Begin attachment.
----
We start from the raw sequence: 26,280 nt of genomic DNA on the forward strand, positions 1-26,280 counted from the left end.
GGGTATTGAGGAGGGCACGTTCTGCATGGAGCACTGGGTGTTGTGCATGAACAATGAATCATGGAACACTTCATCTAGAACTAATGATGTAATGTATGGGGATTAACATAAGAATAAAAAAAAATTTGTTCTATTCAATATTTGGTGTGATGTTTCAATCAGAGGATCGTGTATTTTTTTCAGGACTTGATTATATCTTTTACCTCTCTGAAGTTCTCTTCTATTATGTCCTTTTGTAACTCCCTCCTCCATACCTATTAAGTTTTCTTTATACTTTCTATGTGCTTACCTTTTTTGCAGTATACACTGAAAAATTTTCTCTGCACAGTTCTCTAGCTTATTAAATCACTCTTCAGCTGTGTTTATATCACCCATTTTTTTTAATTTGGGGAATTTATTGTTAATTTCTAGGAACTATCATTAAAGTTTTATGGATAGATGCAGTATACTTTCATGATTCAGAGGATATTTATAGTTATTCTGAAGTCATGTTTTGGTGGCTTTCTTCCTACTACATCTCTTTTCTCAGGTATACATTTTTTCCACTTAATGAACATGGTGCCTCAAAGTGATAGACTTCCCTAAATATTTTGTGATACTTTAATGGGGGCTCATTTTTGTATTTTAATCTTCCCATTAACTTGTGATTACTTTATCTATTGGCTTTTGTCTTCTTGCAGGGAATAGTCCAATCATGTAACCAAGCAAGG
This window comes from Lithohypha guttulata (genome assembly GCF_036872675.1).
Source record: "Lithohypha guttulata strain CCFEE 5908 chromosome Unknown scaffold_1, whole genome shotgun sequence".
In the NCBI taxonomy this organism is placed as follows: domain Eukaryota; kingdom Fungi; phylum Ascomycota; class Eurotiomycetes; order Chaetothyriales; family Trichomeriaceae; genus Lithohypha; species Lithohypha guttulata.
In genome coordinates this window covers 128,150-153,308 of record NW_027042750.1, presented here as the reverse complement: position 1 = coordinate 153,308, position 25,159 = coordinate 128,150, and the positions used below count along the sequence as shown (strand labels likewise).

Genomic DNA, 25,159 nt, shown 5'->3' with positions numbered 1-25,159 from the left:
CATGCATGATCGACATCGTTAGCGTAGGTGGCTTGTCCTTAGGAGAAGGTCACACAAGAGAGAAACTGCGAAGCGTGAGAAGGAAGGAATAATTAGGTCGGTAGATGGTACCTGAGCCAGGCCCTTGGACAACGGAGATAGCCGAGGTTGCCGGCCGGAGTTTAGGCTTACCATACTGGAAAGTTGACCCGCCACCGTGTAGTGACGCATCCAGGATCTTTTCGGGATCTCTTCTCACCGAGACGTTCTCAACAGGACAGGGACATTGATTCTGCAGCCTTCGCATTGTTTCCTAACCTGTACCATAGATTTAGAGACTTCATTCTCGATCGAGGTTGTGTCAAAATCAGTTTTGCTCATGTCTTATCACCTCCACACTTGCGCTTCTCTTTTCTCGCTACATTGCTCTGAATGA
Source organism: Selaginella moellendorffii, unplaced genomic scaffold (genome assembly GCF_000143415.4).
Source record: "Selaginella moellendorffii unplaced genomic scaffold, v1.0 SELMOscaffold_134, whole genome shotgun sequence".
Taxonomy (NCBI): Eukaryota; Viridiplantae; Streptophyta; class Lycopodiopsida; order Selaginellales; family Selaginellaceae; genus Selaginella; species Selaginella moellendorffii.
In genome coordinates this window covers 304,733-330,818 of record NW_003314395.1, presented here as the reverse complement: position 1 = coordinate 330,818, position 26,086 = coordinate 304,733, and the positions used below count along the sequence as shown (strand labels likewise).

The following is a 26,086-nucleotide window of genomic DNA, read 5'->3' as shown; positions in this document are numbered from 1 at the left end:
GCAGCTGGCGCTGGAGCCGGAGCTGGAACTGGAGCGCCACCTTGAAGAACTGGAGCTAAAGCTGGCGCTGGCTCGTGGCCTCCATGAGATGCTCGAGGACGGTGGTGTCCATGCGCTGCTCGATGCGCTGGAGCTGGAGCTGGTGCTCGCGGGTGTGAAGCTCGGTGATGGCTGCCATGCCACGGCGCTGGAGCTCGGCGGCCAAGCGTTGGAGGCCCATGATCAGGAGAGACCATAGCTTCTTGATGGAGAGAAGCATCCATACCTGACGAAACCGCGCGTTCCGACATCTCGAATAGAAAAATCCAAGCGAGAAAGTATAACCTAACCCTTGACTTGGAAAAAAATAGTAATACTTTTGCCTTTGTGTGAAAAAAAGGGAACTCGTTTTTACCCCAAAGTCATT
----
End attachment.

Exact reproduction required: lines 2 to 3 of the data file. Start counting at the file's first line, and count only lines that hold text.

GGGTATTGAGGAGGGCACGTTCTGCATGGAGCACTGGGTGTTGTGCATGAACAATGAATCATGGAACACTTCATCTAGAACTAATGATGTAATGTATGGGGATTAACATAAGAATAAAAAAAAATTTGTTCTATTCAATATTTGGTGTGATGTTTCAATCAGAGGATCGTGTATTTTTTTCAGGACTTGATTATATCTTTTACCTCTCTGAAGTTCTCTTCTATTATGTCCTTTTGTAACTCCCTCCTCCATACCTATTAAGTTTTCTTTATACTTTCTATGTGCTTACCTTTTTTGCAGTATACACTGAAAAATTTTCTCTGCACAGTTCTCTAGCTTATTAAATCACTCTTCAGCTGTGTTTATATCACCCATTTTTTTTAATTTGGGGAATTTATTGTTAATTTCTAGGAACTATCATTAAAGTTTTATGGATAGATGCAGTATACTTTCATGATTCAGAGGATATTTATAGTTATTCTGAAGTCATGTTTTGGTGGCTTTCTTCCTACTACATCTCTTTTCTCAGGTATACATTTTTTCCACTTAATGAACATGGTGCCTCAAAGTGATAGACTTCCCTAAATATTTTGTGATACTTTAATGGGGGCTCATTTTTGTATTTTAATCTTCCCATTAACTTGTGATTACTTTATCTATTGGCTTTTGTCTTCTTGCAGGGAATAGTCCAATCATGTAACCAAGCAAGG
This window comes from Lithohypha guttulata (genome assembly GCF_036872675.1).